Interviewee: Susan McCranie
Interviewer: Annette Hopgood

Description: Susan McCranie served as a child nutrition program director in Georgia.

Annette Hopgood: I’m Annette Bomar Hopgood, and I was the state agency director in Georgia from 1979-2006, and we’re here today in Savannah, Georgia, at the Georgia School Nutrition Association Conference, and we’re going to be interviewing some of the people that had significant roles in the Georgia School Nutrition Program. I’m here today interviewing Susan McCranie. Susan has been a vital part of the school nutrition program in Georgia and so Susan thank you for coming today.

Susan McCranie: Thank you.

AH: Tell me a little bit about yourself, where you grew up, and your first experiences with the child nutrition program.

SM: I was actually born in Rome, Georgia, Floyd County. Daddy moved to Crawford County when I was not quite a year old because he wanted to farm. So we moved to South Georgia and got a farm, and so I lived there my whole growing up years. I went to a little elementary school out in the county called Culbertson Elementary. We did have a school lunch program. We didn’t have breakfast. But to pick up your tray you just walked by the little half-door that looked into the kitchen and they handed you your tray. And I guess lunch may have cost ten cents a day maybe, because this was in the ’50s. My favorite thing about school lunch in elementary school was that we got to have chocolate milk at Thanksgiving and Christmas, and it was in the little glass bottles with the cardboard tab on the top. Oh, it was so good. Because we had a cow, so we didn’t have chocolate milk.

AH: Not unless you had a chocolate cow!

SM: No, we didn’t have a chocolate cow. Those are my memories of elementary school, school lunch.

AH: That’s wonderful. Tell us a little bit about your education and how you got into school nutrition.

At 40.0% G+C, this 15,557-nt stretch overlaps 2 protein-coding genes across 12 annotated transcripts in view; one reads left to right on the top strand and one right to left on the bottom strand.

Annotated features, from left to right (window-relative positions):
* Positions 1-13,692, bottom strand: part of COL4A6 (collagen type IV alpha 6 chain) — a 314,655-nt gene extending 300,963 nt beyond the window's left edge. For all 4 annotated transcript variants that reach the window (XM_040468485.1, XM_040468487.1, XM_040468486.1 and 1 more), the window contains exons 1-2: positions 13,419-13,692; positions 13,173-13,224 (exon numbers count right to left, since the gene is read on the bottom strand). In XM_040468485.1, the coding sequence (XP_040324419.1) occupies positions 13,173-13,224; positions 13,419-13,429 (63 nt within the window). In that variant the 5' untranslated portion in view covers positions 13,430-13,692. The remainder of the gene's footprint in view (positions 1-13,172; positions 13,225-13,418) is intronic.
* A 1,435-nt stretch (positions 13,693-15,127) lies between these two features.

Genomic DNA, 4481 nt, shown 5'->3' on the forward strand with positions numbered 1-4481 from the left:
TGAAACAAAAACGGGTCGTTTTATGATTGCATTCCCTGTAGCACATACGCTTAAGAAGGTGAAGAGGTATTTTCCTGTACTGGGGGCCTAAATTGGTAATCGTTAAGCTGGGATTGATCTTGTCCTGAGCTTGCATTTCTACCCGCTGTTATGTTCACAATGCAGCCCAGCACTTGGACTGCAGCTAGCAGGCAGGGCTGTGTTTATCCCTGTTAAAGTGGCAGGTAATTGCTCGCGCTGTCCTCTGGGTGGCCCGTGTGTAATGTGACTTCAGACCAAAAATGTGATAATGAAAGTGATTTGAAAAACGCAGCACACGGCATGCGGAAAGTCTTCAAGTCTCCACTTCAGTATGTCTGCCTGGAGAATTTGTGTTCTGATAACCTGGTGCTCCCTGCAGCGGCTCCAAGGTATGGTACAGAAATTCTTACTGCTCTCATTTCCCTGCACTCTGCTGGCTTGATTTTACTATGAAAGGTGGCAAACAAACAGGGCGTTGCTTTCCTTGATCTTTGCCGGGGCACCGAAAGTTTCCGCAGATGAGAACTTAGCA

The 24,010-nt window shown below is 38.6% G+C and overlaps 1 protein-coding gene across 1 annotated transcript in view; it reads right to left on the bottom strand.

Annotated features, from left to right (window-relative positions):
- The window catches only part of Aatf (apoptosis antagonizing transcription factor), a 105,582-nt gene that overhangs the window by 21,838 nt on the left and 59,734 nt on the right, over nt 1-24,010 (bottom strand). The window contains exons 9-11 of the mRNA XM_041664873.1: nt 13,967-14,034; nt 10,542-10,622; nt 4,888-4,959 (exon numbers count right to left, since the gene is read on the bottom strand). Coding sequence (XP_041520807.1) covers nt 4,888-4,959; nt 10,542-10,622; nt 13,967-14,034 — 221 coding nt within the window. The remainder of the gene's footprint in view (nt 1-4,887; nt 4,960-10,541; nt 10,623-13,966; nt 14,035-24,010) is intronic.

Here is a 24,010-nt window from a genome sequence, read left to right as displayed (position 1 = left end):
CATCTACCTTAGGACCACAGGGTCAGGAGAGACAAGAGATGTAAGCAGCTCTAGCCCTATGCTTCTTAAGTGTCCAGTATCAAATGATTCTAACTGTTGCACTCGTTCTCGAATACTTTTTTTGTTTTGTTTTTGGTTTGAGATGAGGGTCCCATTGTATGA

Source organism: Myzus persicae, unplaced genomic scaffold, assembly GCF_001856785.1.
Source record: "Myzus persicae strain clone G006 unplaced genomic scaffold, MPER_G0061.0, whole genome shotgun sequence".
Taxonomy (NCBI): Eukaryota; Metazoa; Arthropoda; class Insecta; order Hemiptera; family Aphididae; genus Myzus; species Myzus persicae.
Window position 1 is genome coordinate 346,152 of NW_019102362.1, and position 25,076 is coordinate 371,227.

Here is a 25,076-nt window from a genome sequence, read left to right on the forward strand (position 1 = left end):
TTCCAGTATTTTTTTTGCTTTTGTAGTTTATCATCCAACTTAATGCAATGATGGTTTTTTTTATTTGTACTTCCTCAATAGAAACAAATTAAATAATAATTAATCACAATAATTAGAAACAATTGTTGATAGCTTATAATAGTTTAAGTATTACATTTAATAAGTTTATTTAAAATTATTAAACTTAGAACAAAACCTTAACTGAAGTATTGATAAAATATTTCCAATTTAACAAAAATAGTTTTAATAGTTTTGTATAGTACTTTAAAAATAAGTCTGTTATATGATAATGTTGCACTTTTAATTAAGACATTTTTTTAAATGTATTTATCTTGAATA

SM: I went to Abraham Baldwin (Tifton, GA) for two years; then I transferred to the University of Georgia, majored in Home Economics Education, because at that time, which was early-60s, some of the best jobs you could get were in the Home Economics field.

AH: Right.

SM: So I decided ok, if I have to work when I get married, or if I don’t get married and have to work, at least I’ll have a way to support myself.

AH: That was a good idea.

SM: Then I transferred to Georgia and graduated.

AH: Now were you at Georgia the same time that I was there? I was there from ’68-’72.

SM: No. I had just left, because I graduated in ’67.

AH: Ok.

SM: And then after I got into school nutrition was when I went back to Georgia and got my masters degree in Food Service and Supervision and then my 6-year in Food Service and Supervision.

AH: Ok. So then you were bumped up on the salary scale with that 6-year.

SM: Right.

AH: So how did you get involved in school nutrition then? You went from teaching –

SM: No, I never taught.

AH: Oh, you never taught?

SM: My first job was with the Extension Service. Then I moved to Atlanta and worked as a computer programmer with Southern Railway. Well, I got tired of Atlanta.

AH: Now where’d you get your computer background to do that?

SM: I didn’t. They taught me.

AH: Oh, how about that?

SM: This was like 1971.

AH: Yeah. Right when everything was emerging I’m sure.

SM: And they had trainers and they taught me how to write – we wrote in COBALT – common business oriented language. So I did that for three years –

AH: I did not know that.